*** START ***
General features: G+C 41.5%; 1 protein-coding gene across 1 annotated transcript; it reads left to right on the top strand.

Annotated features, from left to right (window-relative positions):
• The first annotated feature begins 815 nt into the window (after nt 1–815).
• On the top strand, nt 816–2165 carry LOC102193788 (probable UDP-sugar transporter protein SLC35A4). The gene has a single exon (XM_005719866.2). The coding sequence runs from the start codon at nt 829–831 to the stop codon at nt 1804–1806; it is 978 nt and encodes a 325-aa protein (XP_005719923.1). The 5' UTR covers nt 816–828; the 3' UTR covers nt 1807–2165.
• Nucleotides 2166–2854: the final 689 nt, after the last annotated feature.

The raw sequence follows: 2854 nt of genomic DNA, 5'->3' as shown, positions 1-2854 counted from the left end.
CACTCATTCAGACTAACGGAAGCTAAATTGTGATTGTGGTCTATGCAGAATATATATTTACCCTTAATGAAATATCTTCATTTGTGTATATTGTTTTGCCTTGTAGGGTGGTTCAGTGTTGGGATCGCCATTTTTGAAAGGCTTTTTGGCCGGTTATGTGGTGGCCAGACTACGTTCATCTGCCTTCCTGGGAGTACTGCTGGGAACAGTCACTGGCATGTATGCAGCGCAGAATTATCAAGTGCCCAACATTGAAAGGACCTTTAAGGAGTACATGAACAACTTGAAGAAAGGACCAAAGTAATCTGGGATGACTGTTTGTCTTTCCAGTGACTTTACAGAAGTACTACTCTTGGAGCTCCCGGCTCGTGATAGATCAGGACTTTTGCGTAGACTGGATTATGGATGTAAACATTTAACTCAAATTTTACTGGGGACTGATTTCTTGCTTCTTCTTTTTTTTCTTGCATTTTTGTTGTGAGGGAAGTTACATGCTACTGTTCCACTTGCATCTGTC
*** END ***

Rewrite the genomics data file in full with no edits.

General features: G+C 41.5%; 1 protein-coding gene across 1 annotated transcript; it reads left to right on the top strand.

Annotated features, from left to right (window-relative positions):
• The first annotated feature begins 815 nt into the window (after nt 1–815).
• On the top strand, nt 816–2165 carry LOC102193788 (probable UDP-sugar transporter protein SLC35A4). The gene has a single exon (XM_005719866.2). The coding sequence runs from the start codon at nt 829–831 to the stop codon at nt 1804–1806; it is 978 nt and encodes a 325-aa protein (XP_005719923.1). The 5' UTR covers nt 816–828; the 3' UTR covers nt 1807–2165.
• Nucleotides 2166–2854: the final 689 nt, after the last annotated feature.

The raw sequence follows: 2854 nt of genomic DNA, 5'->3' as shown, positions 1-2854 counted from the left end.
CACTCATTCAGACTAACGGAAGCTAAATTGTGATTGTGGTCTATGCAGAATATATATTTACCCTTAATGAAATATCTTCATTTGTGTATATTGTTTTGCCTTGTAGGGTGGTTCAGTGTTGGGATCGCCATTTTTGAAAGGCTTTTTGGCCGGTTATGTGGTGGCCAGACTACGTTCATCTGCCTTCCTGGGAGTACTGCTGGGAACAGTCACTGGCATGTATGCAGCGCAGAATTATCAAGTGCCCAACATTGAAAGGACCTTTAAGGAGTACATGAACAACTTGAAGAAAGGACCAAAGTAATCTGGGATGACTGTTTGTCTTTCCAGTGACTTTACAGAAGTACTACTCTTGGAGCTCCCGGCTCGTGATAGATCAGGACTTTTGCGTAGACTGGATTATGGATGTAAACATTTAACTCAAATTTTACTGGGGACTGATTTCTTGCTTCTTCTTTTTTTTCTTGCATTTTTGTTGTGAGGGAAGTTACATGCTACTGTTCCACTTGCATCTGTC